Polarity Protein Plays Key Role in Cell Survival
Cell survival is dependent upon regulation of numerous proteins, both cytosolic and membrane bound.
Reporting in Nature Communications, Mukhtar Ahmed, Ph.D., and Ian Macara, Ph.D., identified an unexpected link between cell survival and the polarized delivery of proteins to the surface of mammary epithelial cells.
The Par3 protein plays a central role in polarity. It is located near the tight junction at the basolateral side of epithelial cells. Prior to Ahmed and Macara’s work, Par3 had been implicated in cell death and proliferation; however, the mechanisms were unknown.
Proteins are delivered to the cell membrane in vesicles by an octameric complex or the exocyst that must “dock” on the plasma membrane to deliver its contents.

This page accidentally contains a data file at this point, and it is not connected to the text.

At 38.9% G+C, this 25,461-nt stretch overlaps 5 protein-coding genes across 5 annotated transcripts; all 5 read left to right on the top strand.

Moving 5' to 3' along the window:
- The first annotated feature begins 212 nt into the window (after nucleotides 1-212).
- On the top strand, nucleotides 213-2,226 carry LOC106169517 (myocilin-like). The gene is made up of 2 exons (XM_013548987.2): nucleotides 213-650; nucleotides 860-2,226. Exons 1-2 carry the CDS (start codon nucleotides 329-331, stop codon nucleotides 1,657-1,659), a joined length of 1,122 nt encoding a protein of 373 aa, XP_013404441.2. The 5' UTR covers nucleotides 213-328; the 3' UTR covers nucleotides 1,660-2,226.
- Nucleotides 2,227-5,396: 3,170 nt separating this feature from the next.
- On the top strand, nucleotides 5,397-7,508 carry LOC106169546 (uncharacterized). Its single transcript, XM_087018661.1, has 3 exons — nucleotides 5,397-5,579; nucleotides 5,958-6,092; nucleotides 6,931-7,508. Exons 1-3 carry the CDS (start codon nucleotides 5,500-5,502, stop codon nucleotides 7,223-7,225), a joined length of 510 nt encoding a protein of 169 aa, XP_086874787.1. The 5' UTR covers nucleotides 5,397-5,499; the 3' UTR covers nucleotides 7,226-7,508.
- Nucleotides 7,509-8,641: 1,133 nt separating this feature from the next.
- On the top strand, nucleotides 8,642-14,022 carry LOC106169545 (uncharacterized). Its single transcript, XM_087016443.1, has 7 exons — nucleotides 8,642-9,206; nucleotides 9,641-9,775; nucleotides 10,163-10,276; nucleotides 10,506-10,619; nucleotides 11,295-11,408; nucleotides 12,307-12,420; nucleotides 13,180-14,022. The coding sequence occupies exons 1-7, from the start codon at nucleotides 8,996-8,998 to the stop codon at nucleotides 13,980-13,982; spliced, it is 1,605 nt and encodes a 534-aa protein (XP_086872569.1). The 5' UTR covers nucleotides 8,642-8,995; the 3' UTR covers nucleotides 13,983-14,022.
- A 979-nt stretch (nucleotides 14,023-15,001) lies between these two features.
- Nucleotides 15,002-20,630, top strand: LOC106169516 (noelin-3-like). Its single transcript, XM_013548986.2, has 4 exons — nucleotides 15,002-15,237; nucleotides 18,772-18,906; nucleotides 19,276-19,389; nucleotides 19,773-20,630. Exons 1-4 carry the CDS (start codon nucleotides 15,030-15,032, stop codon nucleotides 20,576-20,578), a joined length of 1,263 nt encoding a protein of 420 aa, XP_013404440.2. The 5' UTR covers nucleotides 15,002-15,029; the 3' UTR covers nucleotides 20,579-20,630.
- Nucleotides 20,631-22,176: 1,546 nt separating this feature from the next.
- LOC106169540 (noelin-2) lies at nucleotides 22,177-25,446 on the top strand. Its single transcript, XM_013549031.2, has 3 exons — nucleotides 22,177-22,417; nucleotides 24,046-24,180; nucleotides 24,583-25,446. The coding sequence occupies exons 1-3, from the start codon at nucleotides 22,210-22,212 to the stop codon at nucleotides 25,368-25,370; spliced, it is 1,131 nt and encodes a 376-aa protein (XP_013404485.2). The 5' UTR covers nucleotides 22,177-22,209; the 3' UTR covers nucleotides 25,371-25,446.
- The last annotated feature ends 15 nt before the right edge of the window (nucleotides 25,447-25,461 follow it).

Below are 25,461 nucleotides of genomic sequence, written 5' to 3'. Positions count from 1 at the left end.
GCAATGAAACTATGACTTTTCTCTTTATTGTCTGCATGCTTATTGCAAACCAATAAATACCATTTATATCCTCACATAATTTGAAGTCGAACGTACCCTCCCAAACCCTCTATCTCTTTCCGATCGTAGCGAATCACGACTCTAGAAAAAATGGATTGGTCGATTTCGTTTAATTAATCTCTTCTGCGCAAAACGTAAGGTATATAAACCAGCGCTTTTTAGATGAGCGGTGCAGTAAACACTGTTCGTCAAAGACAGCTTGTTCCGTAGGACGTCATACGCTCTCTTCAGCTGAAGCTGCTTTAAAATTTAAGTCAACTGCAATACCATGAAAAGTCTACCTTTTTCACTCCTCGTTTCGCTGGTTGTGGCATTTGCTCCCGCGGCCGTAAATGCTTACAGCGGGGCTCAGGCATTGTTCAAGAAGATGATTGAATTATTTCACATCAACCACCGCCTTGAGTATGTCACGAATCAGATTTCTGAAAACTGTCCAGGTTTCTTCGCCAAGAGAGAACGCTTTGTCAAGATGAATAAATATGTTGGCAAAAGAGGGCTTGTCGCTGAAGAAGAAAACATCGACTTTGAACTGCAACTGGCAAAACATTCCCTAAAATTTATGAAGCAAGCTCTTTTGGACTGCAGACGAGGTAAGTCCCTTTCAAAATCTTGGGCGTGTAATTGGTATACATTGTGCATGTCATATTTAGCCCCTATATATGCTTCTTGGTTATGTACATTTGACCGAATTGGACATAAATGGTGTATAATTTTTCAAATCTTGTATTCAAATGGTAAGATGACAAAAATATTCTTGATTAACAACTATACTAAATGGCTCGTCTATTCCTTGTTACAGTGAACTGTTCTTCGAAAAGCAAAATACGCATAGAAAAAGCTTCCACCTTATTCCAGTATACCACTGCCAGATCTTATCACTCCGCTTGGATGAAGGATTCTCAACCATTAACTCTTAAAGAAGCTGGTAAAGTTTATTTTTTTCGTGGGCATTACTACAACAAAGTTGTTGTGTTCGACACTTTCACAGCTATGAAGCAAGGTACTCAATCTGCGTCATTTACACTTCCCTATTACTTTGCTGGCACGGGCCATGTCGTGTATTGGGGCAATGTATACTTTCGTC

When Par3 was silenced, the exocyst was unable to dock. This caused defects in membrane protein deliveries and as a consequence decreased activity of the pro-survival, Akt signaling protein.
Their work suggests that Par3 is a novel, long-sought exocyst receptor and that this function is required for mammary epithelial cells.
This article has been republished from materials provided by Vanderbilt University. Note: material may have been edited for length and content. For further information, please contact the cited source.
Ahmed, S. M., & Macara, I. G. (2017). The Par3 polarity protein is an exocyst receptor essential for mammary cell survival. Nature Communications, 8, 14867. doi:10.1038/ncomms14867
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